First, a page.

There is an impressively unrushed quality to the music, with tracks going on for 15, 20 or 30 minutes. The instrumental voices make their statements, often getting joined by another contrasting line and piling up to a dramatic mesh of harmonies. There can be tangy dissonances. And there can be grandiose climaxes.
“I’ve tended to make tracks where there’s anywhere from 10 to 30 different parts,” said Oliver about his process.
The music sounds like it’s being played by a machine, with that unwavering dynamic attack and unrelenting metronomic quality, but somehow the whiff of a phantom inhuman element is in keeping with the genre’s overall aesthetic.
Oliver has communicated with dungeon synth fans and fellow musicians from all over.
Within the world of dungeon synth, it’s not hard to find individuals who have seemingly fetishized the living conditions and social structures of serfdom, though in the early 21st century, with the unusual pressures of late capitalism, one can understand the appeal of an anachronistic fantasy of technological simplicity and dynamic cosmologies.
Oliver released his Canterbury Tales record in 2016. This fall, Chaucerian Myth came out with another musical companion to a monument of English literature, Edmund Spenser’s “The Faerie Queene” from the late 16th century. Last year, Oliver focused on yet another, more obscure piece of English literature, “The Book of Margery Kempe,” a piece of early autobiographical writing recounting the religious awakening of a Christian mystic from the 14th century. Oliver’s music is suitably tormented and dark, with swirling and churning voices that might suggest the sound of assailing demons that Kempe said beset her at times. One section — from a track called “Demonic Visions”— sounds like a cacophony of car horns or murky radio static. It’s menacing stuff.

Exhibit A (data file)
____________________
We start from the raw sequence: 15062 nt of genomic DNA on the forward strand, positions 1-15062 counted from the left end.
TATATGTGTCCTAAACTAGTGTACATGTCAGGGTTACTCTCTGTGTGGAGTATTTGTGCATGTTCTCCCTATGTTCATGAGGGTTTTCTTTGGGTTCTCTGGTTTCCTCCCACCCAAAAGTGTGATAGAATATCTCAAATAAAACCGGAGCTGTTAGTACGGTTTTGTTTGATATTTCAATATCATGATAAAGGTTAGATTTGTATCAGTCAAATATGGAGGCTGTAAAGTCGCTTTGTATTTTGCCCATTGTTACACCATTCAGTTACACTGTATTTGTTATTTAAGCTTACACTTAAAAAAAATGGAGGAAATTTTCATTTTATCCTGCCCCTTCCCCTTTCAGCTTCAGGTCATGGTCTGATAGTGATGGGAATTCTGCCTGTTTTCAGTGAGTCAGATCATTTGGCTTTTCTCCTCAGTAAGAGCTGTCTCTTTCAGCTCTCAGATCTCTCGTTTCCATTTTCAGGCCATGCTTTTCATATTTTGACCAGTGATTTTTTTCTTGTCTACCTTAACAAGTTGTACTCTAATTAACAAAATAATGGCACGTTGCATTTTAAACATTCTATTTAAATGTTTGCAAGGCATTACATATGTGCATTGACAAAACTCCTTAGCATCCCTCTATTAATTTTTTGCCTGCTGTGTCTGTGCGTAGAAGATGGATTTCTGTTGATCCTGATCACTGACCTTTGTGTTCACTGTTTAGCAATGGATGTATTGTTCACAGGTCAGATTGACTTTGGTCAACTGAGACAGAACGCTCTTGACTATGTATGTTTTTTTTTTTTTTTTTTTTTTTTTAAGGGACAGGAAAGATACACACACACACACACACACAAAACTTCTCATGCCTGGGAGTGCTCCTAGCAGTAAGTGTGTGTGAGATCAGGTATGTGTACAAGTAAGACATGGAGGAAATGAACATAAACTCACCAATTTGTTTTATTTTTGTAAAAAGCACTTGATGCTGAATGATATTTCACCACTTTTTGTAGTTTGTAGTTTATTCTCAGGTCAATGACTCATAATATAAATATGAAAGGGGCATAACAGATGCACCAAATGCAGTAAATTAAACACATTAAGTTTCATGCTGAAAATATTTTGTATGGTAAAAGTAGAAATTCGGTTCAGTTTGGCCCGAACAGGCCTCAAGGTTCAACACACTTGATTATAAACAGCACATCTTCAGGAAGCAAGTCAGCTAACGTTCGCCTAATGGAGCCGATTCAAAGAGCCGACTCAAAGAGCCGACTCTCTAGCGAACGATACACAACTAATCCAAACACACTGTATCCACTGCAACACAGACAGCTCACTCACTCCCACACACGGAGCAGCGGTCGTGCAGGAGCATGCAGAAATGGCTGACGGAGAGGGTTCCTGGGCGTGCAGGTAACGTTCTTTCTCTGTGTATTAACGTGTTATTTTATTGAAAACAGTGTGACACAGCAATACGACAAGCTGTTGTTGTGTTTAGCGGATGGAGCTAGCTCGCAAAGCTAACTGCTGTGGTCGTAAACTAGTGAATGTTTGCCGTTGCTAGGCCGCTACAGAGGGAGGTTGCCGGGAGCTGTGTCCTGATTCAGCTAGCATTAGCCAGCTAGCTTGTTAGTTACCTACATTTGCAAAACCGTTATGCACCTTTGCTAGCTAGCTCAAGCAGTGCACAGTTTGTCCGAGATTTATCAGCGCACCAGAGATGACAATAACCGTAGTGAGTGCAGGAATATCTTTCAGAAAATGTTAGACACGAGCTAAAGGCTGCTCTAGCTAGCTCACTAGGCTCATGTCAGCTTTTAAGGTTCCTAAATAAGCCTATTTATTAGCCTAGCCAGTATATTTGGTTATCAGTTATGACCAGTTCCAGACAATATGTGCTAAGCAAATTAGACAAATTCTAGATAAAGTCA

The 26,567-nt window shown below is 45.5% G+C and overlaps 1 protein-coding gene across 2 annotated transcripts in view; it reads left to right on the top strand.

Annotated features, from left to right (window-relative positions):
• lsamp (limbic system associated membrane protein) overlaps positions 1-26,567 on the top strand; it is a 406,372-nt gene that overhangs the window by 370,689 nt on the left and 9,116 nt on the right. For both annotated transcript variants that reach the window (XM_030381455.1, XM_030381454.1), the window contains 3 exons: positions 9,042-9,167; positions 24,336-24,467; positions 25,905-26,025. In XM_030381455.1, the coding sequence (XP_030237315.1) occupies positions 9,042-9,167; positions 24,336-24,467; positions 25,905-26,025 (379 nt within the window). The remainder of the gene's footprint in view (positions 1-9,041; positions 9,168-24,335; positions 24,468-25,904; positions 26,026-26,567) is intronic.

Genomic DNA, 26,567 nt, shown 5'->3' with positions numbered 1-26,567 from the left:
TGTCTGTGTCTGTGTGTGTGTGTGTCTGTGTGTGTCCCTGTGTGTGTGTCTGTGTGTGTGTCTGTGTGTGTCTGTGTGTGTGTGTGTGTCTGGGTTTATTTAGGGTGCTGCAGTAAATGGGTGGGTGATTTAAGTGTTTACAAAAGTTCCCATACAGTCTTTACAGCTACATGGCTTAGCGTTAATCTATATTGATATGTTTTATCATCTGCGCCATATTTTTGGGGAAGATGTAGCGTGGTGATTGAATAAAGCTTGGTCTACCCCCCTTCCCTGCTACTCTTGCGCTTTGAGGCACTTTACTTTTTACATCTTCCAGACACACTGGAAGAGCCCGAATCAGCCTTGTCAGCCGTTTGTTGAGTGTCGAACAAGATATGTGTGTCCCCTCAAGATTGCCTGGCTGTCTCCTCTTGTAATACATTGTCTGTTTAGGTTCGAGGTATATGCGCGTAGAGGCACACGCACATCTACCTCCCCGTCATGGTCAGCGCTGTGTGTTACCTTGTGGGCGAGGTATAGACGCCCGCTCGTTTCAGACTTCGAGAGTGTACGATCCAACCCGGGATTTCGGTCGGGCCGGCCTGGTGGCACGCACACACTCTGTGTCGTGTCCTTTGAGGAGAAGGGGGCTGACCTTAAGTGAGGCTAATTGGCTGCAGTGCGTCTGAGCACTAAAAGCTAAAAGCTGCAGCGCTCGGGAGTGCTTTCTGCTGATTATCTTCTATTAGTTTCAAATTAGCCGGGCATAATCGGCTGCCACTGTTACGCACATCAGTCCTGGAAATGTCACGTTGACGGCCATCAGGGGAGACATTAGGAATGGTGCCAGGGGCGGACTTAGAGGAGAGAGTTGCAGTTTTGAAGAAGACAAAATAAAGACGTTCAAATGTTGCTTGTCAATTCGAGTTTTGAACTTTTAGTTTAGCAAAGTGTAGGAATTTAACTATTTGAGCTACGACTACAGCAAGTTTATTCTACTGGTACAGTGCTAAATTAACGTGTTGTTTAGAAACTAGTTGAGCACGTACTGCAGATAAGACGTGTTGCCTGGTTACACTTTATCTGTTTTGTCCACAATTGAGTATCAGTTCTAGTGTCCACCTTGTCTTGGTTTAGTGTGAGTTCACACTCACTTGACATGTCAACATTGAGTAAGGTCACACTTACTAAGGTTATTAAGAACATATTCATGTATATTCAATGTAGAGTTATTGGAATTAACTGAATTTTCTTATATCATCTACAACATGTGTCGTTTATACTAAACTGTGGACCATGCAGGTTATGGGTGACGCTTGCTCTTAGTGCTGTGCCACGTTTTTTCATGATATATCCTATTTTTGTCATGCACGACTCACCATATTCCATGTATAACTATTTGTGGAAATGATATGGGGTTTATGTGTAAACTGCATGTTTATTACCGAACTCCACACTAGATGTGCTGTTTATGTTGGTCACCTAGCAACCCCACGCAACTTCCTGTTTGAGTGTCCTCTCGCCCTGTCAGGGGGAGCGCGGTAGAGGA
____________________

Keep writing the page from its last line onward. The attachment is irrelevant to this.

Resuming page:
Part of Oliver’s mission involves the unlikely challenge of getting people interested in obscure works of medieval literature.
“I hope to reawaken people’s attention and at least spur them to think about these books again because they’re not in the general public consciousness,” Oliver said. It’s worth noting that Oliver is a librarian by day, so he does have a good sense of what people are reading.
Chaucerian Myth isn’t limited to using literature from the middle ages as a jumping-off point for the music. Oliver has riffed on Beat poet Allen Ginsberg, and he’s essentially completed projects that are inspired by other (comparatively) more recent writers such as the 18th-century Scottish bard Robert Burns and the Victorian-era poet Christina Rossetti. As an artist, Oliver has found that, since his work involves finding a creative spur for instrumental music in pieces of literature and in narrative, he’s almost always receiving inspiration.
“Now, basically any time I watch a movie or read a book,” Oliver said, “music ideas run through my head.”
John Adamian lives in Winston-Salem, and his writing has appeared in Wired, The Believer, Relix, Arthur, Modern Farmer, the Hartford Courant and numerous other publications.